Wednesday, October 23, 2013

I want to live in a world where Sweet Maria's replaces Starbucks

Particularly in light of the bitingly negative tone of my last post, I thought I'd share a bit about what life might look like if America's best retailer of roasters could be magically transformed into America's leading roaster-retailer.

In the 16 years since I published Coffee Basics one of the biggest changes in the U.S. specialty coffee industry from a qualitative and consumer empowerment perspective has been the rise of home roasting specialist Sweet Maria's and its companion business, Coffee Shrub, that caters to retail microroasters.

During my years as a roaster and buyer coffees of the quality that these folks now routinely offer were simply not available in green form to anyone but a select group of roasters, let alone by the pound to individual consumers. Ditto with the level of coffee education available on the Sweet Maria's site, which is so fantastic that it pretty much removes the need for anymore generalist coffee books like the one I wrote.

Beyond the quality of the coffees and great write ups and videos on roasting and brewing, what I really love about Sweet Maria's is their informed catholicity of perspective about roast degrees and brewing methods. SM's main man, Thompson Owen, fully understands what is missed by just about every leading Third Wave roaster: that roasting is an interpretation of green coffee and that multiple interpretations are equally valid, all depending on the intended brewing method and which aspects of a coffee's flavor you want to highlight.  Have a look at these recent coffee offerings to get a sense of what I mean:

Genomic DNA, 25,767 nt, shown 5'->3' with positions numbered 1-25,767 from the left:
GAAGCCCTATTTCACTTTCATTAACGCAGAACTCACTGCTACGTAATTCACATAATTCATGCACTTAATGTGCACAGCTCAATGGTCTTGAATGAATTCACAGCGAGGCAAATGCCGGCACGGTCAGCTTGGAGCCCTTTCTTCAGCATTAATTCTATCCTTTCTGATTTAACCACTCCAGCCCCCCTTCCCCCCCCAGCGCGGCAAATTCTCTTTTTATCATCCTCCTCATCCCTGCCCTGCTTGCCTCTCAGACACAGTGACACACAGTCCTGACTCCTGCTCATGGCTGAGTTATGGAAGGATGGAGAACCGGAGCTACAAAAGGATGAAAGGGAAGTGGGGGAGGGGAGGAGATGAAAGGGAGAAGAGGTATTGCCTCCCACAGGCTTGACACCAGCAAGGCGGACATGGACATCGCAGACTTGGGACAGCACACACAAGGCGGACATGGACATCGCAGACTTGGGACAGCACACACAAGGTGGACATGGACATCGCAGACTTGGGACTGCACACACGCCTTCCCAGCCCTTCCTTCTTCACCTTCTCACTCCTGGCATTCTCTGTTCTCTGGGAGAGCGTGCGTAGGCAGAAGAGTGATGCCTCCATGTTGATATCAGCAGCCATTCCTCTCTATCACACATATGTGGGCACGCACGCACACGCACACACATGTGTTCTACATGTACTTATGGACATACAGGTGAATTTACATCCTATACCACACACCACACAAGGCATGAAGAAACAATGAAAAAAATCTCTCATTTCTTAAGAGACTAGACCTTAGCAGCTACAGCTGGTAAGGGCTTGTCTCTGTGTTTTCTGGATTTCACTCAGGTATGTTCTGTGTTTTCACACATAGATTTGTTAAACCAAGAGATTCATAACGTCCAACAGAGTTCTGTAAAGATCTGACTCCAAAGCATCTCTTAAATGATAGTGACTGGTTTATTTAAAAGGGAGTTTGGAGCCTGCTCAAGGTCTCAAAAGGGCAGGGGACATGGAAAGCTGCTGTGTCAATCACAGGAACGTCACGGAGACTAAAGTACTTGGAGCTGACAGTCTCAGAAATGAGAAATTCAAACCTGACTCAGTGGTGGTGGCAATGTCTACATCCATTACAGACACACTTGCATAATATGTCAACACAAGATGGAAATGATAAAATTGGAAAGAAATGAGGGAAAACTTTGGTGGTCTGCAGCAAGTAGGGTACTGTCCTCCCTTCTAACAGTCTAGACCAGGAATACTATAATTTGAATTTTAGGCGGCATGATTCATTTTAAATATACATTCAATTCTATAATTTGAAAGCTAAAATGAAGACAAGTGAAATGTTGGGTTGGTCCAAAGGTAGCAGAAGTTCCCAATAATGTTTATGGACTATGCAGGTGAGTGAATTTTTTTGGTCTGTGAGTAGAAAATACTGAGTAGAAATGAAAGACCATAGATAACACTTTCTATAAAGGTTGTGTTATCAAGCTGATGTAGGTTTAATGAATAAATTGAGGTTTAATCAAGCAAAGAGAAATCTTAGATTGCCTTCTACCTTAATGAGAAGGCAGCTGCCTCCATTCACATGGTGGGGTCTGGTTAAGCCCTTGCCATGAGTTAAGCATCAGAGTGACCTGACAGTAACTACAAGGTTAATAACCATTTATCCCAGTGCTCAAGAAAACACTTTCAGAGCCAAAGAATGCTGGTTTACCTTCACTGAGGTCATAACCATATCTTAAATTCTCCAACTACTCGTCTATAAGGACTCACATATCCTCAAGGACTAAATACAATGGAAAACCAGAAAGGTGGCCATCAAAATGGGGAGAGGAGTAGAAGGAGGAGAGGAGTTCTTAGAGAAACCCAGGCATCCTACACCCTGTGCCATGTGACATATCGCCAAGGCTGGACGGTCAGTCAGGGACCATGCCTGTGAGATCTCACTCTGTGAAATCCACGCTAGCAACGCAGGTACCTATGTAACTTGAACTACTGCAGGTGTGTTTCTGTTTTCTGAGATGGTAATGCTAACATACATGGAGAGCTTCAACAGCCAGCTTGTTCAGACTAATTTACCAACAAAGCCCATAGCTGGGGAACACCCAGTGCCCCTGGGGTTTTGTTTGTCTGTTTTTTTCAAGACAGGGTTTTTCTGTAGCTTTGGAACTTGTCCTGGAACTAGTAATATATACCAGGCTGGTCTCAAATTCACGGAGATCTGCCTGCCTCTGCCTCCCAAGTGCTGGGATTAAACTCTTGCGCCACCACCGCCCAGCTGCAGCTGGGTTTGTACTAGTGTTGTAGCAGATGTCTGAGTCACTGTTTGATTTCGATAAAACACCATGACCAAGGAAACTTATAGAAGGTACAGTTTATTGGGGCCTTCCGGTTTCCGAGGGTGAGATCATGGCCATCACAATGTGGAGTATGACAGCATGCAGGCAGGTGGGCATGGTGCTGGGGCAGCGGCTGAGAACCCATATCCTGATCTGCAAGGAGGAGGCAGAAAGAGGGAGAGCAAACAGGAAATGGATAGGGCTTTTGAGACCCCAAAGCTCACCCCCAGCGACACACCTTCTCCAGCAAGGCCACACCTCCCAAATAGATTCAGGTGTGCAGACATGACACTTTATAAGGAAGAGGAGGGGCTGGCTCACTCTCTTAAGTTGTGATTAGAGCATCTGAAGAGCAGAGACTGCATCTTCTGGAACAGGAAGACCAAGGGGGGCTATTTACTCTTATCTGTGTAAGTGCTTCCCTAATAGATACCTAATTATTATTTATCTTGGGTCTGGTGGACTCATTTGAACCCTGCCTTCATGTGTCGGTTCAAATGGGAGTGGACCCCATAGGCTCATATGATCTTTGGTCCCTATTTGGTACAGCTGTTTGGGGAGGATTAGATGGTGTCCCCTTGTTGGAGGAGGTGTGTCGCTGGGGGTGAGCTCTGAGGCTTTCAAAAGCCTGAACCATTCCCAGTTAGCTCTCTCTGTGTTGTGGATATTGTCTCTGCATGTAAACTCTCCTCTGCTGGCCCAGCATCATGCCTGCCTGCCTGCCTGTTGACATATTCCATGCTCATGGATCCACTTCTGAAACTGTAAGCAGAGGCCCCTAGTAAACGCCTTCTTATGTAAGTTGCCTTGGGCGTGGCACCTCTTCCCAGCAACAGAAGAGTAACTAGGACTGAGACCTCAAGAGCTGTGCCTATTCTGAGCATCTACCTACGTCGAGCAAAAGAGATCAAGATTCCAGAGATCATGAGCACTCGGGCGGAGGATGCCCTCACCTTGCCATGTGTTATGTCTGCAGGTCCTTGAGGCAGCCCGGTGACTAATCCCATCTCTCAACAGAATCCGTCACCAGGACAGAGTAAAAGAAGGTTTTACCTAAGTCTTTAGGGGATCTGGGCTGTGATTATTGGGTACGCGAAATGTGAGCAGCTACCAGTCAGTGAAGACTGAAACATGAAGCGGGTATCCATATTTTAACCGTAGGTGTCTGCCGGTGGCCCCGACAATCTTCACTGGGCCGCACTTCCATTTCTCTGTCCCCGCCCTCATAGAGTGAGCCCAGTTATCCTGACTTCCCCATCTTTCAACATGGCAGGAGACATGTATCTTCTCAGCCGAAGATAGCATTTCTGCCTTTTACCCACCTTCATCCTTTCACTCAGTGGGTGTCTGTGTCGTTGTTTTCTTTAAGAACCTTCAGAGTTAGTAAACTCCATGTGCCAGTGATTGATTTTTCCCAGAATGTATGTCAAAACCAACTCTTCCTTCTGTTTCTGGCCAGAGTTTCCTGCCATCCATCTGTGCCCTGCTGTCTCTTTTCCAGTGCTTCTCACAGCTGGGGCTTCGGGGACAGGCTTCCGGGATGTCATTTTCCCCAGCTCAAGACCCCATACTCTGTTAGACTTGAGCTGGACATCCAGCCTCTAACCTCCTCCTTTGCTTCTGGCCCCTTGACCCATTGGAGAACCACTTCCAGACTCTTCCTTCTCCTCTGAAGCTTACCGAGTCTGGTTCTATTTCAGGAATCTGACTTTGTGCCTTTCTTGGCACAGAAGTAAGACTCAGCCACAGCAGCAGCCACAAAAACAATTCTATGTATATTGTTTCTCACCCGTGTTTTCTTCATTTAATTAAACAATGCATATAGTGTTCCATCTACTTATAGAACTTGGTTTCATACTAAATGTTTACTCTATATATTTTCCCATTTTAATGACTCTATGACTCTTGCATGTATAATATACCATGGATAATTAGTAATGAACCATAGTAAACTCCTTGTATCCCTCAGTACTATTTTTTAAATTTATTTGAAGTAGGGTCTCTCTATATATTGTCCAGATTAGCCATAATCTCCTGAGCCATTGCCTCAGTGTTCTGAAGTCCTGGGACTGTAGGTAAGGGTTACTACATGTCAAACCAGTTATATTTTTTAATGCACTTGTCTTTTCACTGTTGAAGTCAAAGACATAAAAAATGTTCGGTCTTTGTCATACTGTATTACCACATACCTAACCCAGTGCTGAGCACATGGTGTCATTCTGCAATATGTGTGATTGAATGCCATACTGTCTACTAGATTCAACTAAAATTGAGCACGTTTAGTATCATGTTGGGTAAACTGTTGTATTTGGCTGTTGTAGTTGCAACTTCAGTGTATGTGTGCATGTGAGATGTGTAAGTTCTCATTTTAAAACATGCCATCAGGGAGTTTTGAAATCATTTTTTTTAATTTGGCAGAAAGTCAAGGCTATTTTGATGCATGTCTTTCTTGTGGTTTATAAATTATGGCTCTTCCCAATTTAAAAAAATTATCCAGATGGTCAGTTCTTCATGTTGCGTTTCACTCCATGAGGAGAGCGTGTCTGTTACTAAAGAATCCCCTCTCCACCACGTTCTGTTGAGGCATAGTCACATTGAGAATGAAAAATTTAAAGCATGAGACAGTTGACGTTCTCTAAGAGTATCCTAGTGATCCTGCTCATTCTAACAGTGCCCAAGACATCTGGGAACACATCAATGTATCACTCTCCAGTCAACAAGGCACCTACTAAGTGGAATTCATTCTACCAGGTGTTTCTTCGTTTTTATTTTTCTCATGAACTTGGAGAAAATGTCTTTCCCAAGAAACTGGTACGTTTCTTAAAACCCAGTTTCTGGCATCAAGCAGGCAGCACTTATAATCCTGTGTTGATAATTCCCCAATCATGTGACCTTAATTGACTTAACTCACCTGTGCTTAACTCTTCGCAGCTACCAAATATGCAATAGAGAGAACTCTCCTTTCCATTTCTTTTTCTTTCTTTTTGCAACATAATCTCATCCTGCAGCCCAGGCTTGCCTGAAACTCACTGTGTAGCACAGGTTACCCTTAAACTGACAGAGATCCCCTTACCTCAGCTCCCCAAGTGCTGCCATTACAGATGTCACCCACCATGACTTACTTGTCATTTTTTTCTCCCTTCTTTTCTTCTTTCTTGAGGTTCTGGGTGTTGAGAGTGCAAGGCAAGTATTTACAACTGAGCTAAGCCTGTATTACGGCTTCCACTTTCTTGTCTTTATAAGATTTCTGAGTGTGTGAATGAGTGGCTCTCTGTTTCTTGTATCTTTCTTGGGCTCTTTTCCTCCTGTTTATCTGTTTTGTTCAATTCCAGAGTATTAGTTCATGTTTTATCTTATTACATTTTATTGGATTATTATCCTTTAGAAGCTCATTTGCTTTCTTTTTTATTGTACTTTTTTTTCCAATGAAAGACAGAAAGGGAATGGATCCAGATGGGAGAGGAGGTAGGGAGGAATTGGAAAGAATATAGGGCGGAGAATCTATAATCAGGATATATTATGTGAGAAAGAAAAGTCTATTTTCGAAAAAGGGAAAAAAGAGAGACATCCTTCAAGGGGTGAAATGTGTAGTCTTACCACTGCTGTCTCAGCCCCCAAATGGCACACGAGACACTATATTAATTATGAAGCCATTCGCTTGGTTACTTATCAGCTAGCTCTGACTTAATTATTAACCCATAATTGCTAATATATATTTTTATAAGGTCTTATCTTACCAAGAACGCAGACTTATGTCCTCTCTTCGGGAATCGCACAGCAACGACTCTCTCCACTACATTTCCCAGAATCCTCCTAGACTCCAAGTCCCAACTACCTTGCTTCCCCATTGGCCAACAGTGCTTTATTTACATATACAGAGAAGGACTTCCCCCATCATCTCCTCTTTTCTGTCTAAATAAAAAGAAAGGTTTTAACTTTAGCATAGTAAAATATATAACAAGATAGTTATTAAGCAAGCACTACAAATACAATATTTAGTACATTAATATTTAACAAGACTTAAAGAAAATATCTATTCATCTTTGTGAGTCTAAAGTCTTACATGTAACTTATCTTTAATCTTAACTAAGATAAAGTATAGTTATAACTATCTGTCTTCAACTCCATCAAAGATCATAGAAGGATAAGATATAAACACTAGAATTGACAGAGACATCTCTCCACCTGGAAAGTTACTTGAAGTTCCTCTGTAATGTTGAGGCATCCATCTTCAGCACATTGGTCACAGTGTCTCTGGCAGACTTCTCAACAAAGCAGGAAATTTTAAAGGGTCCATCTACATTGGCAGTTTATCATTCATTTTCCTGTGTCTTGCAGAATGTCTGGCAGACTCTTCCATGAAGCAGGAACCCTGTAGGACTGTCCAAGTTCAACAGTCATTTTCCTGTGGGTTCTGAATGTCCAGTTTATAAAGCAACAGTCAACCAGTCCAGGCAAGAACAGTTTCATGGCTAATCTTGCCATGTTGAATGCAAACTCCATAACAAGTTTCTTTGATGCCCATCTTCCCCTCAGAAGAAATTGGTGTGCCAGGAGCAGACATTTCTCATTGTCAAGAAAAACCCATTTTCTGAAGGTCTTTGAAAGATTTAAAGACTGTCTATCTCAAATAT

We were very excited to receive more great samples from the Chelelektu washing station this year. This lot is made up of several small lots from around the small town of Ch'elelek'tu in the Kochere Woreda of Yirga Cheffe. This lot was prepared to Grade 1 standards, and the altitudes of area farms range from 1800 to 2000 meters, with approximately 600 small holder farmers contributing to this lot.

This is one of those coffees that you feel like you can't throw enough adjectives at - intense, floral, beautiful, bracing...yes, the list is very long, and the coffee is deserving! The cup has amazing sweetness and body.. City to City+ roasts are honeyed, and have sweet citrus juice notes like orange juice and lemonade. Fruited note flourish at City+ roast with apricot, white peach, and Rainier cherry. Roasting closer to full city brings out tropical fruits such as pineapple, dragon fruit, and cherimoya. This coffee's finish is so sweet, and with a clean, hibiscus tea element. It also makes a great as SO espresso.